Probably one of the most recognizable staples in any Portuguese-American home is Sopa de Couves. More affectionately referred to as just “Sopas” or “Sopinhas” (soup-ee-n-yas), this beloved peasant style soup is not a thing to be trifled with. It is as hearty as they come almost a cross between a soup and a stew. Served with a fresh piece of Portuguese bread (pop-seco), this soup is served as a main course in the Portuguese-American home. Often a big pot of this is prepared on a Sunday, served for “dinner” at 1 o’clock and then left overs are served all week long… at least that’s how it was in my house. Two things that are not well-known by many of my American friends is that no two families prepare this soup the same way and there is actually no kale in this soup!
Let’s tackle the recipe issue first. The Azores are made up of 9 islands off the coast of Portugal. Until recently, communication was not something that was abundant among the tiny villages throughout these islands let alone among the islands themselves. Hense, a different recipe developed within each village. Often times this soup was made up of whatever a family had on hand resulting in a different recipe among each family. The basics are the couves of course, then inexpensive vegetables like potatoes, cabbage and beans. If a family was lucky, a piece of meat was added in along with a piece of chouriço! Whether to add carrots (which my family does not) or cabbage (which my family does) was often a matter of what was grown in their back yard garden or simply what was on hand. Today, each family has their special family recipe and that is likely a very loved recipe upon which all other versions of the soup are compared against.
Now onto the issue of the kale. So, Kale Soup is actually made from the Portuguese “Couves” which is a cousin to kale. It has a broad flat, deep green leaf more closely resembling a Collard Green. In fact, making kale soup with the American curly kale would not be traditional at all. My grandfather brought Couve seeds over from St. Michael many many years ago and my family has been growing the vegetable in our back yard gardens ever since. If I ever run out of the home-grown authentic Couves, I in fact use Collard Greens and it turns out just fine.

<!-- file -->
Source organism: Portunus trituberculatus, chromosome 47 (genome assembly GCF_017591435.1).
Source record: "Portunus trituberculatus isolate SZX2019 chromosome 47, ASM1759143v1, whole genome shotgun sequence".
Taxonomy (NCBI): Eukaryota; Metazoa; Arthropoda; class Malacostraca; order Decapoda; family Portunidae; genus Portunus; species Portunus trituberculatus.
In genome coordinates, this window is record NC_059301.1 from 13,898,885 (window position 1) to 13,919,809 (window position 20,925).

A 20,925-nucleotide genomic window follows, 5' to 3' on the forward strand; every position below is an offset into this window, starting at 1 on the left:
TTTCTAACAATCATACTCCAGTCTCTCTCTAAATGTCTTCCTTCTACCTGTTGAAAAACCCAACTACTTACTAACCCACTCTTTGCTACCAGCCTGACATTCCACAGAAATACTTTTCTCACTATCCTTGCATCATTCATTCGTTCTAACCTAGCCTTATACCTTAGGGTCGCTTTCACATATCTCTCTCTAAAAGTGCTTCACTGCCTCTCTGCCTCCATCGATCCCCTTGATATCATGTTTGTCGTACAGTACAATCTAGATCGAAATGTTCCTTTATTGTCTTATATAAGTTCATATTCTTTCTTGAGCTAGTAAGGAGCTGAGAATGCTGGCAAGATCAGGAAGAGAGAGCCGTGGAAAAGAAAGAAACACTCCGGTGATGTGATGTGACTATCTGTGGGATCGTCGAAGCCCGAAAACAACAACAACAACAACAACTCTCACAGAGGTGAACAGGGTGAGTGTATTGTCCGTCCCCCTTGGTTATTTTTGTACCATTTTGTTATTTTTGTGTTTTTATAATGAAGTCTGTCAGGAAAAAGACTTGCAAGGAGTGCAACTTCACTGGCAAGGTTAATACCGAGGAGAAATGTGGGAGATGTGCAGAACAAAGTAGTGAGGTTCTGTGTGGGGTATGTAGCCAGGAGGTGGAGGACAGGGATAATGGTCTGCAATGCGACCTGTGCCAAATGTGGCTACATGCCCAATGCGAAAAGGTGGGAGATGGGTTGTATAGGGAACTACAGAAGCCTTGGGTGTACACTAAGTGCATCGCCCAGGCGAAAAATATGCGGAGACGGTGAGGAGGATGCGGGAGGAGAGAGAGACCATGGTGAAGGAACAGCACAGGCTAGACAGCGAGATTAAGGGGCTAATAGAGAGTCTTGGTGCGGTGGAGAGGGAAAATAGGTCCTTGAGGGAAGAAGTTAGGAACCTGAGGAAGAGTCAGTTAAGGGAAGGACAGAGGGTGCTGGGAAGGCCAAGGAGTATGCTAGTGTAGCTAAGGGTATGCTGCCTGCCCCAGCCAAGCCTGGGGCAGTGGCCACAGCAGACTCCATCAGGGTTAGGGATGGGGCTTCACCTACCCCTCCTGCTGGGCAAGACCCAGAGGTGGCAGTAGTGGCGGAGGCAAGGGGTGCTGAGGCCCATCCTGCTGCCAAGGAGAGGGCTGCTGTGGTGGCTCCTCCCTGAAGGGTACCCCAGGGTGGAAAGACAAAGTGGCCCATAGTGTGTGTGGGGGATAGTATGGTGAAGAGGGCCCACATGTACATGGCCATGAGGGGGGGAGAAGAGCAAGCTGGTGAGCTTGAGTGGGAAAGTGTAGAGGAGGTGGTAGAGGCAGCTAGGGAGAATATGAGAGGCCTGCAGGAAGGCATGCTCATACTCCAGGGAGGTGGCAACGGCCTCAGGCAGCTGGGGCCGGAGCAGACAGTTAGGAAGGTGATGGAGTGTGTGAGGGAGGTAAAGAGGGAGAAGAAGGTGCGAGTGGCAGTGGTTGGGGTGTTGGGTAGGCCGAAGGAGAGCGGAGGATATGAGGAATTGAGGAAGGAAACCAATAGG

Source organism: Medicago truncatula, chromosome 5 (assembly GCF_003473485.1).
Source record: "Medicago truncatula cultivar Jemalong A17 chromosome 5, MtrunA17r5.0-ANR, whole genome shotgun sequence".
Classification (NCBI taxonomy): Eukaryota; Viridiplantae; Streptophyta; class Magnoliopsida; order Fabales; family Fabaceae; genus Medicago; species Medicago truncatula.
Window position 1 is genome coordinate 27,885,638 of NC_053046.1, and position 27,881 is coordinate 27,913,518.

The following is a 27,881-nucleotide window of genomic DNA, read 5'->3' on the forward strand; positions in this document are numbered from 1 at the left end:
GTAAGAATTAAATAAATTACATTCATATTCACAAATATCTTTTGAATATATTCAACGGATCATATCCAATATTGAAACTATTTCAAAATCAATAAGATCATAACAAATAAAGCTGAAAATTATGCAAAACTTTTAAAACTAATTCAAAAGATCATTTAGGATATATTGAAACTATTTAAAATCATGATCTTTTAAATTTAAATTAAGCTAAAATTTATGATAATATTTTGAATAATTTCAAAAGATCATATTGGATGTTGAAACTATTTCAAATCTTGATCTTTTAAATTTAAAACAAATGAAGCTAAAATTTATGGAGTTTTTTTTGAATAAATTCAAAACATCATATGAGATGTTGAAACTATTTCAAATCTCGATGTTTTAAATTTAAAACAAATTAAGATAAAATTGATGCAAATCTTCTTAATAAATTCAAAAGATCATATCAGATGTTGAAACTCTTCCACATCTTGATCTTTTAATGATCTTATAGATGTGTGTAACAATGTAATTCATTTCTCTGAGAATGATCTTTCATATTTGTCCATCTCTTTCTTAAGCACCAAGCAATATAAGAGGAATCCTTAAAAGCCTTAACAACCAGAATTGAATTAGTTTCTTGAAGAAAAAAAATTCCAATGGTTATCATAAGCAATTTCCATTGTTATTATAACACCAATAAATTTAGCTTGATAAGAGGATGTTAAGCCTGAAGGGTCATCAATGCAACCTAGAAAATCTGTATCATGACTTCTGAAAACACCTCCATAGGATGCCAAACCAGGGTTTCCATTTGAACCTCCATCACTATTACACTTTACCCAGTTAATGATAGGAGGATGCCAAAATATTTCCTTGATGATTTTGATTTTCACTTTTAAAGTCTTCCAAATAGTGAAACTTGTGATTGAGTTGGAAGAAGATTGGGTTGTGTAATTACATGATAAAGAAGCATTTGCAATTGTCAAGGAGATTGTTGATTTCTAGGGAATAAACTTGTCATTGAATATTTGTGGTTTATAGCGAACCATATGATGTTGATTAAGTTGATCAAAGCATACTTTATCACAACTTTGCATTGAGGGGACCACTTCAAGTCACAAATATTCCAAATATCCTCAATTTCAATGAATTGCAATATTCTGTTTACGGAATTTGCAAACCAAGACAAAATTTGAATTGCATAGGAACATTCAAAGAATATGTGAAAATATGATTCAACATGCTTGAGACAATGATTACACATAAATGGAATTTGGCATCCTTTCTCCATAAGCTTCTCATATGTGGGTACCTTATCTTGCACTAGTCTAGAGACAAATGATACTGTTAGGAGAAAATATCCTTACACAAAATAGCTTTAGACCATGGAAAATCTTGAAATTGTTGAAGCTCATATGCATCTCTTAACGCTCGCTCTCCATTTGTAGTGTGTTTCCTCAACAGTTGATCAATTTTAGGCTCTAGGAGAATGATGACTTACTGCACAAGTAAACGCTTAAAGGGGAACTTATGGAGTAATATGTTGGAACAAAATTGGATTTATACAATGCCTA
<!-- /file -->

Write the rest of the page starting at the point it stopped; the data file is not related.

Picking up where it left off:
What I will take you through today is my family’s version of this Portuguese staple… and if I do say so myself, it is a really good version! Thick and hearty, this soup starts with a bean broth base with no whole beans in it at all. Most of the ingredients are kept in my freezer and pantry at all times so a pot of this is usually ready to go whenever I get the inclination. Naturally this soup has really become a football food in my family seeing as how we make it on a Sunday and football is on on Sundays. There is nothing like a steaming hot bowl of soup and a fresh piece of crusty bread to really take you through each quarter of a football game! Take a look at how I do it…
Portuguese Kale Soup (Sopa de Couves)
1 16 oz. bag dried pinto beans, rinsed and picked through
8-10 medium all-purpose potatoes, diced largely
2 cups Couves or Collard Green, Chopped into 1/2″ ribbons
2 cups cabbage, chopped
1 lb. beef shank
1 lb. chouriço, cut into 1 1/2″ chunks (not peeled)
1 heaping Tbs. Portuguese ground red pepper
1/2 lb elbows macaroni
2 Tbs. vegetable oil (optional)
note: I use a 12-qt. stock pot for this recipe
Soak beans over night if you have the chance. If not, boil beans for several hours until they are very soft and popping open. Do NOT add salt to this step.
Once beans are fully cooked, use a stick blender to blend beans in with cooking liquid. Add water to pot enough to come 1/2 – 3/4 of the way up your largest pot. Add in beef shank, a large pinch of salt, couves (collard greens), chouriço, cabbage and pepper. Boil this for about 1/2 hour until the couves and cabbage become soft. Next, add in the potatoes and cook until fork tender, about another 1/2 hour. Add in the elbow macaroni, simmer until done about another 1/2 hour. Finish with a couple tablespoons of vegetable oil. Serve hot with a crusty piece of bread.
***To make this recipe gluten-free, omit the macaroni or use a gluten-free version, but be careful not to over boil the gluten-free version as the recipe calls for with the non-gluten-free.